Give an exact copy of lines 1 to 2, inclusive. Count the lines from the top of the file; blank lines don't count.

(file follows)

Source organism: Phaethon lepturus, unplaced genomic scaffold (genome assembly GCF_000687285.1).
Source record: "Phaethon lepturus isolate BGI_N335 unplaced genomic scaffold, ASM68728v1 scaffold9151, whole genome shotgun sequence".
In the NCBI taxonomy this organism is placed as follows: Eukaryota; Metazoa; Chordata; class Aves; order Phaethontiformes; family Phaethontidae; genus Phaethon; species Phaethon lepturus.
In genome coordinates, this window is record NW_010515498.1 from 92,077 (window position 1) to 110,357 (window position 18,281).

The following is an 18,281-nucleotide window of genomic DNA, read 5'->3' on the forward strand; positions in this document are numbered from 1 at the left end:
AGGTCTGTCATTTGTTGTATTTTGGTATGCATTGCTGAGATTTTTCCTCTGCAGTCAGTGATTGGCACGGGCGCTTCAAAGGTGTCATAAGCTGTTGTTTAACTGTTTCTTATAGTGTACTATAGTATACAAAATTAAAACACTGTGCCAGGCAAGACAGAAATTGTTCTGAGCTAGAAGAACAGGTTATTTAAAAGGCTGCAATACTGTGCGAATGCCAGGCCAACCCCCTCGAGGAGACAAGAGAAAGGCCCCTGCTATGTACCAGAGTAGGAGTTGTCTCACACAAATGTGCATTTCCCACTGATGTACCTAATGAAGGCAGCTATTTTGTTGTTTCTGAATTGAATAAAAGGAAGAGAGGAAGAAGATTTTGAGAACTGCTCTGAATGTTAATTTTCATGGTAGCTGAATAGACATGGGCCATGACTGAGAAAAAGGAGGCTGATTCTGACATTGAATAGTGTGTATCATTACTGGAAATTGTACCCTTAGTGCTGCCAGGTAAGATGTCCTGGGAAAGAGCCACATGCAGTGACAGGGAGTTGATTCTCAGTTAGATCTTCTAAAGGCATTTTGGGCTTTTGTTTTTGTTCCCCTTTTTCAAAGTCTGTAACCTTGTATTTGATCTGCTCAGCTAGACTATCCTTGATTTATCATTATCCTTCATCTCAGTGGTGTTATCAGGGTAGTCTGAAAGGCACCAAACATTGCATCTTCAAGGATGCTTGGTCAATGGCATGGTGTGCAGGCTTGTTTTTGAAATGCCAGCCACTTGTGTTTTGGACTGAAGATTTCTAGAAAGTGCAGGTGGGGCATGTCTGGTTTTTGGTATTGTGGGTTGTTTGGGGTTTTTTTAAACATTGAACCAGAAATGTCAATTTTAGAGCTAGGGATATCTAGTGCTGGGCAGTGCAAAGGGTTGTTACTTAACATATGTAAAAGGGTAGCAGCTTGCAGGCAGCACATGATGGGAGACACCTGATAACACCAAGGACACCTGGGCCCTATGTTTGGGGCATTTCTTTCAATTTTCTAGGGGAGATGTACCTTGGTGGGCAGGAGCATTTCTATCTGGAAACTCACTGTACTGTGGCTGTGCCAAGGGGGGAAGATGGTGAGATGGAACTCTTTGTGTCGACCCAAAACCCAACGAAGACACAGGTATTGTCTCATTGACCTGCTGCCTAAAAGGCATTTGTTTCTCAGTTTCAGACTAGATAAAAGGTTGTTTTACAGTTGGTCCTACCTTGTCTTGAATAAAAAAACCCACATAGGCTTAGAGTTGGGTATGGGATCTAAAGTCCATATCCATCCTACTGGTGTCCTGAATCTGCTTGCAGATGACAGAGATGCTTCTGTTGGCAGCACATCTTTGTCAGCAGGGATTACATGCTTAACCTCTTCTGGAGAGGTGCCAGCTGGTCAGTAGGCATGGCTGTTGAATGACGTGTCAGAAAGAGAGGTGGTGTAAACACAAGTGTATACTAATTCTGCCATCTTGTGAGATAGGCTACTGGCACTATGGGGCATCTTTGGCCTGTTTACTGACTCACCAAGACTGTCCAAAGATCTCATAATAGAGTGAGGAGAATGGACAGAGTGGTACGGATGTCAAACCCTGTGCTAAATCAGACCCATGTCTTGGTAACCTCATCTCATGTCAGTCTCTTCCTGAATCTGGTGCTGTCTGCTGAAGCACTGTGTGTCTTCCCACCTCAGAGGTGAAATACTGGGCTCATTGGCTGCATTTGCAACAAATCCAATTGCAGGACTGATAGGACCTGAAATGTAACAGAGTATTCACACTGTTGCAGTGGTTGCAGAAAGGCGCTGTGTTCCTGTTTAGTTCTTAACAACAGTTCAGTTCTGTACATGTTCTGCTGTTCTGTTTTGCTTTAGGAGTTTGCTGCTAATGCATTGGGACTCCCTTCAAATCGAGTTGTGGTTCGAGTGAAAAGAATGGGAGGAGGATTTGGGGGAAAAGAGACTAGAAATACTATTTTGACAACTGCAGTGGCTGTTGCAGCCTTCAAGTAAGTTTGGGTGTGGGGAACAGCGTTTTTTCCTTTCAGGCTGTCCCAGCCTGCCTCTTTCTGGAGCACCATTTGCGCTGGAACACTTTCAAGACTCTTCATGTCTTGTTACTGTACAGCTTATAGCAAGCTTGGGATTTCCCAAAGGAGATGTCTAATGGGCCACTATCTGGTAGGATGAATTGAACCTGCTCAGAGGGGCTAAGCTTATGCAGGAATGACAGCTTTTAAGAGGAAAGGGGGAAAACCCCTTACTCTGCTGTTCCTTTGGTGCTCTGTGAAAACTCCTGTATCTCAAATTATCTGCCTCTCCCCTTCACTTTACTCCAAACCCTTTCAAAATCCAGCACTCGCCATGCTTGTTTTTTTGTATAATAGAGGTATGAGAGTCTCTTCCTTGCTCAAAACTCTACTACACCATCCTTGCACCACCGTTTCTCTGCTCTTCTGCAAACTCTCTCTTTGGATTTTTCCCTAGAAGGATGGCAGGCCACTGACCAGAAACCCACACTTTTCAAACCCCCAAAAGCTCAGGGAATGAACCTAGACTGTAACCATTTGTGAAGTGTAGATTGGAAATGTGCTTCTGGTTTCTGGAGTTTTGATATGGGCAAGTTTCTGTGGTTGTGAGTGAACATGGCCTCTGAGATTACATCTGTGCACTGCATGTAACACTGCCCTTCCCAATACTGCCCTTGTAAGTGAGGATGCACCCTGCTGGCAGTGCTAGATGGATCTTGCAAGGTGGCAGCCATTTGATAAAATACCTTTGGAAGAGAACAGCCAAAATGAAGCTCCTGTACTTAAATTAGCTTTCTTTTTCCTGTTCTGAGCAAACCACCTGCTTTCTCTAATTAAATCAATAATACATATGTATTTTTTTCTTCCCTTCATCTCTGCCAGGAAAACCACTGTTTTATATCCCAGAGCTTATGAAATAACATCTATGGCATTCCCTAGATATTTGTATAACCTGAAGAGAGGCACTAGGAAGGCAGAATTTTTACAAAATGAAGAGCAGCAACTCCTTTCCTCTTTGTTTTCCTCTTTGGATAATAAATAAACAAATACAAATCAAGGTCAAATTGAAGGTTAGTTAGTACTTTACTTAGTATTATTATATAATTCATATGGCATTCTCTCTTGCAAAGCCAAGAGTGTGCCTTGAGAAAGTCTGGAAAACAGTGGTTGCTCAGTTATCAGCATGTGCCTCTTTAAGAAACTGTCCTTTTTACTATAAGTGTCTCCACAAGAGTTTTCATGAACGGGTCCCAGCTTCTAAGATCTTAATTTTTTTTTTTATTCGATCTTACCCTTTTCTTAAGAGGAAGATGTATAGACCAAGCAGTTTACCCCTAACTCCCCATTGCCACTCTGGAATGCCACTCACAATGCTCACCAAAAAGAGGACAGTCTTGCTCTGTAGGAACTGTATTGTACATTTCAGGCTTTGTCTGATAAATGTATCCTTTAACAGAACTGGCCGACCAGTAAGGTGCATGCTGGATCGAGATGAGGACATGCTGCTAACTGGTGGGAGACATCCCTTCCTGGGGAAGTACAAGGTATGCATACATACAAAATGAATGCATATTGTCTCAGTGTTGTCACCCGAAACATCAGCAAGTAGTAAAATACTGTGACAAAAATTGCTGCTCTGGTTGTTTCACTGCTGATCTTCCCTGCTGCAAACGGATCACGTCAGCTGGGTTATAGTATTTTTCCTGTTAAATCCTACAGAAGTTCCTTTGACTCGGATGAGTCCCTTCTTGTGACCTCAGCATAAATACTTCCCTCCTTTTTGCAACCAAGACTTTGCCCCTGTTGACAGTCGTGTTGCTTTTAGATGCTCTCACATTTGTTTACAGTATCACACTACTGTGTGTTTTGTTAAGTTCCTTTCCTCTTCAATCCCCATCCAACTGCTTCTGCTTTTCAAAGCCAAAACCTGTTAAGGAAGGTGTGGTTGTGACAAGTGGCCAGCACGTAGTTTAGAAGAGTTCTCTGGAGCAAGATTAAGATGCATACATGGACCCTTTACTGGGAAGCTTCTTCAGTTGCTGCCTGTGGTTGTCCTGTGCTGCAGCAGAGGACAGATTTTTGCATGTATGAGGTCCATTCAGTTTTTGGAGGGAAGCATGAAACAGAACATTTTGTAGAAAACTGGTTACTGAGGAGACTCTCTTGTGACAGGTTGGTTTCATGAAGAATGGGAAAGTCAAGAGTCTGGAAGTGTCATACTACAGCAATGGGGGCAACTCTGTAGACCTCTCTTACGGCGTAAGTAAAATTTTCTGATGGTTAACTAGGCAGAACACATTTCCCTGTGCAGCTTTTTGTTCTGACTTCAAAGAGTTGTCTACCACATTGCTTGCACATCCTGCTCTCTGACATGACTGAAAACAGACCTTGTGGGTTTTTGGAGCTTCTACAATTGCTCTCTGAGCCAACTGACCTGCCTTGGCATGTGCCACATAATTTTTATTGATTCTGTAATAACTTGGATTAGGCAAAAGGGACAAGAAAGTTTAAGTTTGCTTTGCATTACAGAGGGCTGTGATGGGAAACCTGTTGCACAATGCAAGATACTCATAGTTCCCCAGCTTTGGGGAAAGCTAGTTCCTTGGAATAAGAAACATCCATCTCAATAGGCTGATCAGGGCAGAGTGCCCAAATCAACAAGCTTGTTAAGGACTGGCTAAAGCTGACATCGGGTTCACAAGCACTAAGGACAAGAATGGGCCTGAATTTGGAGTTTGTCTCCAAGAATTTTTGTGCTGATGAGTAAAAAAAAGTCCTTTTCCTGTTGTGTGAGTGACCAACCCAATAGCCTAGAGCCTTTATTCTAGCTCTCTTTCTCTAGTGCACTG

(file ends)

Source organism: Phaethon lepturus, unplaced genomic scaffold (genome assembly GCF_000687285.1).
Source record: "Phaethon lepturus isolate BGI_N335 unplaced genomic scaffold, ASM68728v1 scaffold9151, whole genome shotgun sequence".